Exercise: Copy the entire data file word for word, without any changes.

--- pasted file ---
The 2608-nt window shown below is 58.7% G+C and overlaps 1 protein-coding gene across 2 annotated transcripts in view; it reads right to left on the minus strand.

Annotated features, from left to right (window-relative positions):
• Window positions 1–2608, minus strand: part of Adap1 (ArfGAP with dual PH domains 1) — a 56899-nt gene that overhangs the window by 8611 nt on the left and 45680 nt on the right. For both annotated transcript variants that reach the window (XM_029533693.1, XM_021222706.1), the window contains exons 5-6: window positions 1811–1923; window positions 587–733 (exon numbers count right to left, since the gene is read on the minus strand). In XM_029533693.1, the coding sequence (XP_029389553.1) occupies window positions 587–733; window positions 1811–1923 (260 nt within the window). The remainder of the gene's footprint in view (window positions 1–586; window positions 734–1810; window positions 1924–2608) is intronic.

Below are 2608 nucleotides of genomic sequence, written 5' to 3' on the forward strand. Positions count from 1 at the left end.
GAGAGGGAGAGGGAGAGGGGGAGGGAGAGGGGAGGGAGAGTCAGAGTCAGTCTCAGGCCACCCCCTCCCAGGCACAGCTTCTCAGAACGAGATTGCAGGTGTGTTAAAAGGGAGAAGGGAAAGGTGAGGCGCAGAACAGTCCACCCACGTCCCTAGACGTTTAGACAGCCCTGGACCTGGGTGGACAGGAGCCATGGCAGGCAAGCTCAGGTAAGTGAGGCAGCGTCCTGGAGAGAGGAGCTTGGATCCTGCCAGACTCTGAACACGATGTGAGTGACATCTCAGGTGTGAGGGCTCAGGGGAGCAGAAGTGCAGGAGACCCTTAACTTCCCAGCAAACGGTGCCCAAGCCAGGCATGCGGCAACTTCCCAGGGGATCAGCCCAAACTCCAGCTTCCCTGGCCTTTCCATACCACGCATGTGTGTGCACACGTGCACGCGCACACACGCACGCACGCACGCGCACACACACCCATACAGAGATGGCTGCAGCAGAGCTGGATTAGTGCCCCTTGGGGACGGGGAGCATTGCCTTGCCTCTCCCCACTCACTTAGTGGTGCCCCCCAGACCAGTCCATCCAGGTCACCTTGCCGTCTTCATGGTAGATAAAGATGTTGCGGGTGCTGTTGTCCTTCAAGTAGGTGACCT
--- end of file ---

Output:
The 2608-nt window shown below is 58.7% G+C and overlaps 1 protein-coding gene across 2 annotated transcripts in view; it reads right to left on the minus strand.

Annotated features, from left to right (window-relative positions):
• Window positions 1–2608, minus strand: part of Adap1 (ArfGAP with dual PH domains 1) — a 56899-nt gene that overhangs the window by 8611 nt on the left and 45680 nt on the right. For both annotated transcript variants that reach the window (XM_029533693.1, XM_021222706.1), the window contains exons 5-6: window positions 1811–1923; window positions 587–733 (exon numbers count right to left, since the gene is read on the minus strand). In XM_029533693.1, the coding sequence (XP_029389553.1) occupies window positions 587–733; window positions 1811–1923 (260 nt within the window). The remainder of the gene's footprint in view (window positions 1–586; window positions 734–1810; window positions 1924–2608) is intronic.

Below are 2608 nucleotides of genomic sequence, written 5' to 3' on the forward strand. Positions count from 1 at the left end.
GAGAGGGAGAGGGAGAGGGGGAGGGAGAGGGGAGGGAGAGTCAGAGTCAGTCTCAGGCCACCCCCTCCCAGGCACAGCTTCTCAGAACGAGATTGCAGGTGTGTTAAAAGGGAGAAGGGAAAGGTGAGGCGCAGAACAGTCCACCCACGTCCCTAGACGTTTAGACAGCCCTGGACCTGGGTGGACAGGAGCCATGGCAGGCAAGCTCAGGTAAGTGAGGCAGCGTCCTGGAGAGAGGAGCTTGGATCCTGCCAGACTCTGAACACGATGTGAGTGACATCTCAGGTGTGAGGGCTCAGGGGAGCAGAAGTGCAGGAGACCCTTAACTTCCCAGCAAACGGTGCCCAAGCCAGGCATGCGGCAACTTCCCAGGGGATCAGCCCAAACTCCAGCTTCCCTGGCCTTTCCATACCACGCATGTGTGTGCACACGTGCACGCGCACACACGCACGCACGCACGCGCACACACACCCATACAGAGATGGCTGCAGCAGAGCTGGATTAGTGCCCCTTGGGGACGGGGAGCATTGCCTTGCCTCTCCCCACTCACTTAGTGGTGCCCCCCAGACCAGTCCATCCAGGTCACCTTGCCGTCTTCATGGTAGATAAAGATGTTGCGGGTGCTGTTGTCCTTCAAGTAGGTGACCT